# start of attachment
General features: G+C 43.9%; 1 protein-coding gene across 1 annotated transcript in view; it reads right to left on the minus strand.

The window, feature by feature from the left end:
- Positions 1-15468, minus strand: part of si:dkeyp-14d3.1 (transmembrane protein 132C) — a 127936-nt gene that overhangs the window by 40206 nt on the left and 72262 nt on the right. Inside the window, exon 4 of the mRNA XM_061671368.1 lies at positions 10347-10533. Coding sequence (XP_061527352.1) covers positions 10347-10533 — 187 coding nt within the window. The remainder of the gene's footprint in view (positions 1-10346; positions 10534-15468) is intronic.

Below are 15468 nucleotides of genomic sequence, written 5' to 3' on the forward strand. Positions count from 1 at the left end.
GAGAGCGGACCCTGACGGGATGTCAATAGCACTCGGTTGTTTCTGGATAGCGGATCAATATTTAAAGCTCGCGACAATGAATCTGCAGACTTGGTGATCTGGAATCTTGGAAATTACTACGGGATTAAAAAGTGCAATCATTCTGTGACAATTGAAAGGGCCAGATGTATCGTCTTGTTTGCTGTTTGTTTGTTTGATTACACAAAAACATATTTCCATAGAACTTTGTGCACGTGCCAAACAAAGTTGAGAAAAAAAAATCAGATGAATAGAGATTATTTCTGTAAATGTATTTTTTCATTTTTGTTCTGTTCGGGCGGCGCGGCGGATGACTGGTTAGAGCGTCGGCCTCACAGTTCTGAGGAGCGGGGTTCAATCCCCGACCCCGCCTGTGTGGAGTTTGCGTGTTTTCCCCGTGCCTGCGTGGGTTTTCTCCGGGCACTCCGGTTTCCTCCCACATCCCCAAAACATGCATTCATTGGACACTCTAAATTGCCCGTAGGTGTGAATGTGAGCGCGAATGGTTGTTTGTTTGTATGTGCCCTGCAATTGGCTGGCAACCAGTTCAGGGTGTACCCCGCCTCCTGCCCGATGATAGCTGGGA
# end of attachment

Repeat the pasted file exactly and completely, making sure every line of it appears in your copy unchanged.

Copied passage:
General features: G+C 43.9%; 1 protein-coding gene across 1 annotated transcript in view; it reads right to left on the minus strand.

The window, feature by feature from the left end:
- Positions 1-15468, minus strand: part of si:dkeyp-14d3.1 (transmembrane protein 132C) — a 127936-nt gene that overhangs the window by 40206 nt on the left and 72262 nt on the right. Inside the window, exon 4 of the mRNA XM_061671368.1 lies at positions 10347-10533. Coding sequence (XP_061527352.1) covers positions 10347-10533 — 187 coding nt within the window. The remainder of the gene's footprint in view (positions 1-10346; positions 10534-15468) is intronic.

Below are 15468 nucleotides of genomic sequence, written 5' to 3' on the forward strand. Positions count from 1 at the left end.
GAGAGCGGACCCTGACGGGATGTCAATAGCACTCGGTTGTTTCTGGATAGCGGATCAATATTTAAAGCTCGCGACAATGAATCTGCAGACTTGGTGATCTGGAATCTTGGAAATTACTACGGGATTAAAAAGTGCAATCATTCTGTGACAATTGAAAGGGCCAGATGTATCGTCTTGTTTGCTGTTTGTTTGTTTGATTACACAAAAACATATTTCCATAGAACTTTGTGCACGTGCCAAACAAAGTTGAGAAAAAAAAATCAGATGAATAGAGATTATTTCTGTAAATGTATTTTTTCATTTTTGTTCTGTTCGGGCGGCGCGGCGGATGACTGGTTAGAGCGTCGGCCTCACAGTTCTGAGGAGCGGGGTTCAATCCCCGACCCCGCCTGTGTGGAGTTTGCGTGTTTTCCCCGTGCCTGCGTGGGTTTTCTCCGGGCACTCCGGTTTCCTCCCACATCCCCAAAACATGCATTCATTGGACACTCTAAATTGCCCGTAGGTGTGAATGTGAGCGCGAATGGTTGTTTGTTTGTATGTGCCCTGCAATTGGCTGGCAACCAGTTCAGGGTGTACCCCGCCTCCTGCCCGATGATAGCTGGGA